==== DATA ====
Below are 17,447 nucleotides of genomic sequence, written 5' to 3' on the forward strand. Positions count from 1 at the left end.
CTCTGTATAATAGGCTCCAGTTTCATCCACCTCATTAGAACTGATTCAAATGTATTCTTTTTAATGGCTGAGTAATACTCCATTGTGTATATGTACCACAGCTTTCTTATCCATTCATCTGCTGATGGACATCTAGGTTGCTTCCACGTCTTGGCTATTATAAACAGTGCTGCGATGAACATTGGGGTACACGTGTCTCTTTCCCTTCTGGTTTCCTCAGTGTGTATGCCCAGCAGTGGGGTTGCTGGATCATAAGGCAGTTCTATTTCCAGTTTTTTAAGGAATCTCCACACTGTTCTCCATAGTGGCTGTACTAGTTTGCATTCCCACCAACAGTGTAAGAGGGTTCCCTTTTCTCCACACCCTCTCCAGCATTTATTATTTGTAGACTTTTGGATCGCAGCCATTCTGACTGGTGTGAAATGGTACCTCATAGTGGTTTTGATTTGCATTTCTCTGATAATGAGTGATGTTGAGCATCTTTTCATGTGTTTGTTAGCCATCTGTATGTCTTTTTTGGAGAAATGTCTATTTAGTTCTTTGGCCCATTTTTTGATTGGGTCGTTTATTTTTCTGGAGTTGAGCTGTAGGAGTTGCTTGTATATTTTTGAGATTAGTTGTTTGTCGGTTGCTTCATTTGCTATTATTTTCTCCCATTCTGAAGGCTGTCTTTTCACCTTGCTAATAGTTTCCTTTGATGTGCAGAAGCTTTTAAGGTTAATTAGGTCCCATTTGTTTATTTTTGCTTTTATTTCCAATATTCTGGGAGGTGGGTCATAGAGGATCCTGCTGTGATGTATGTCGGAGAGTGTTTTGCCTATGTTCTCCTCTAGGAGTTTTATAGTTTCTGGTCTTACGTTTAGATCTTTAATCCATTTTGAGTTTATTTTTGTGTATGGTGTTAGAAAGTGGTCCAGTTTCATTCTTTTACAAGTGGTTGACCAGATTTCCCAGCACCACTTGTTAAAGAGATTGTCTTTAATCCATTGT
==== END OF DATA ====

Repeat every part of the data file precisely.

Below are 17,447 nucleotides of genomic sequence, written 5' to 3' on the forward strand. Positions count from 1 at the left end.
CTCTGTATAATAGGCTCCAGTTTCATCCACCTCATTAGAACTGATTCAAATGTATTCTTTTTAATGGCTGAGTAATACTCCATTGTGTATATGTACCACAGCTTTCTTATCCATTCATCTGCTGATGGACATCTAGGTTGCTTCCACGTCTTGGCTATTATAAACAGTGCTGCGATGAACATTGGGGTACACGTGTCTCTTTCCCTTCTGGTTTCCTCAGTGTGTATGCCCAGCAGTGGGGTTGCTGGATCATAAGGCAGTTCTATTTCCAGTTTTTTAAGGAATCTCCACACTGTTCTCCATAGTGGCTGTACTAGTTTGCATTCCCACCAACAGTGTAAGAGGGTTCCCTTTTCTCCACACCCTCTCCAGCATTTATTATTTGTAGACTTTTGGATCGCAGCCATTCTGACTGGTGTGAAATGGTACCTCATAGTGGTTTTGATTTGCATTTCTCTGATAATGAGTGATGTTGAGCATCTTTTCATGTGTTTGTTAGCCATCTGTATGTCTTTTTTGGAGAAATGTCTATTTAGTTCTTTGGCCCATTTTTTGATTGGGTCGTTTATTTTTCTGGAGTTGAGCTGTAGGAGTTGCTTGTATATTTTTGAGATTAGTTGTTTGTCGGTTGCTTCATTTGCTATTATTTTCTCCCATTCTGAAGGCTGTCTTTTCACCTTGCTAATAGTTTCCTTTGATGTGCAGAAGCTTTTAAGGTTAATTAGGTCCCATTTGTTTATTTTTGCTTTTATTTCCAATATTCTGGGAGGTGGGTCATAGAGGATCCTGCTGTGATGTATGTCGGAGAGTGTTTTGCCTATGTTCTCCTCTAGGAGTTTTATAGTTTCTGGTCTTACGTTTAGATCTTTAATCCATTTTGAGTTTATTTTTGTGTATGGTGTTAGAAAGTGGTCCAGTTTCATTCTTTTACAAGTGGTTGACCAGATTTCCCAGCACCACTTGTTAAAGAGATTGTCTTTAATCCATTGT